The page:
Tuesday, July 3, 2012


"Filmmaking is a matter of asking questions to which you don’t know the answers, and holding yourself tenderly open, ready to come across new questions at any moment. The work that results is an admission of what you don’t know and might never be able to understand. It is not about moving from confusion to clarity—for the actor, the director, or the viewer. Getting lost is the goal—being forced to break old habits and understandings, giving up your old forms of complacency. The way to wisdom is through not-knowing."

- John Cassavetes

From the dead of an Australian winter, let me offer this opportunity to rub your hands at least temporarily on the work and ideas of pioneer, independent filmmaker, John Cassavetes. Assembled in one place - at the WHERE'S THE DRAMA? website What you will find is a creative and compelling storyteller, none of whose films was considered for admission into the artistic canon during his lifetime.

As Ray Carney has said: "Almost without exception, American filmmakers and critics take for granted that art is essentially a Faustian enterprise — a display of intellectual power, control, and mastery. They assume that a work's greatness is traceable to its ability to limit, shape, and organize what the viewer sees, hears, knows, and feels in each shot. In a word, their conception of artistic performance is virtuosic. Leaf through the pages of the standard film textbooks and what you will find is an implicit equation of virtuosity and greatness that extends to every aspect of a film's creation: from the writer's ability to create "revelatory" dialogue; to the director's, cameraman's, and lighting supervisor's ability to use lighting, framing, camera angles, and movements to manipulate what the viewer knows and feels; to the editor's and musical supervisor's ability to orchestrate the pacing and dramatic intensity of events down to the last beat.

"No set of values could be more opposed to Cassavetes' belief about either the process of living or the function of art. For him making a film was not a display of power and prowess, but was rather an act of humility. It did not involve virtuosic arrangement and masterful organization, but patient exploration and tentative discovery. As he often said, for his actors, his crew, his viewers, and himself, filmmaking was a matter of asking questions to which you didn't know the answers and holding yourself tenderly open, ready to come across new questions at any moment."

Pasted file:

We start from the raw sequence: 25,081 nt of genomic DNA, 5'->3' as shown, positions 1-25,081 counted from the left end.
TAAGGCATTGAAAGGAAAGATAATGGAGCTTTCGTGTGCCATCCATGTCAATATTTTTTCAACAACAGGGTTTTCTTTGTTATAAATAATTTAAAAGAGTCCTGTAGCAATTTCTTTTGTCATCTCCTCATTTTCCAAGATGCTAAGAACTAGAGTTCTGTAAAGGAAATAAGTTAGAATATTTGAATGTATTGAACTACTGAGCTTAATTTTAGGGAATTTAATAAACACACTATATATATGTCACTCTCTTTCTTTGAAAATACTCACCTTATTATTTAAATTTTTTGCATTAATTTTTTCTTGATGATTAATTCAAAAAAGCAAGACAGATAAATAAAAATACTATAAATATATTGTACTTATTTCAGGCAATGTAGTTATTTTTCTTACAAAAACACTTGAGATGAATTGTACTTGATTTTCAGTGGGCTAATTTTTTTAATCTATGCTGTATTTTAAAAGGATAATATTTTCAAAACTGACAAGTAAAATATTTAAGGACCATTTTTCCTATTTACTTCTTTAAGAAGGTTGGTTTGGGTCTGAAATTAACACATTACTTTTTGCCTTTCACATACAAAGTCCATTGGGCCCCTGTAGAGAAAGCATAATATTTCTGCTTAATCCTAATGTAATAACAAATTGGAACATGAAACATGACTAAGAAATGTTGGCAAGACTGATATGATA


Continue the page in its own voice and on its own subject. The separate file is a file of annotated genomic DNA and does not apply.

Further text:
Have a look inside the life and films of Cassavetes this month (July, 2012) at Where's the Drama? You can view the complete version of his first feature, Shadows, and the full version of his last film, Love Streams. There are also interviews with friends and cast and fly-on-the-wall observations of a man obsessed.


I try to make it comfortable for the actor by realising what they’re doing is so personal. If you’re doing a movie and somebody slaps a slate in front of you and everybody stands around expecting you to be brilliant, then it’s gonna be like a contest. I like to develop an atmosphere where that doesn’t exist; where nobody is looking at you to see how good you are; where people can function. It’s very hard to let the technical processes of film take over and then expect the actors to reveal themselves. I mean, you can’t take a shower at a dinner party. You make a movie to tell what you know about life – about your life. But after waiting around for eight hours, for setups, for lights, all of it, when it comes time to shoot, you’re thinking, ‘I don’t wanna tell you about my life anymore! Why should I tell you about my life?’ On a set there’s really a lot that can hamper the actors. For example, in this film, here’s maybe the most important moment in two people’s lives: a guy is committing his wife to a mental hospital. In a normal movie, while this is going on someone is also fiddling with your hair, putting lipstick on you, placing lights above you, sitting you down, marking your feet, moving cameras, yelling, ‘Hey. She doesn’t look good; her skin is out of focus.’ Now, I ask you, how can the actors concentrate? So we do all this before the actors come on stage.


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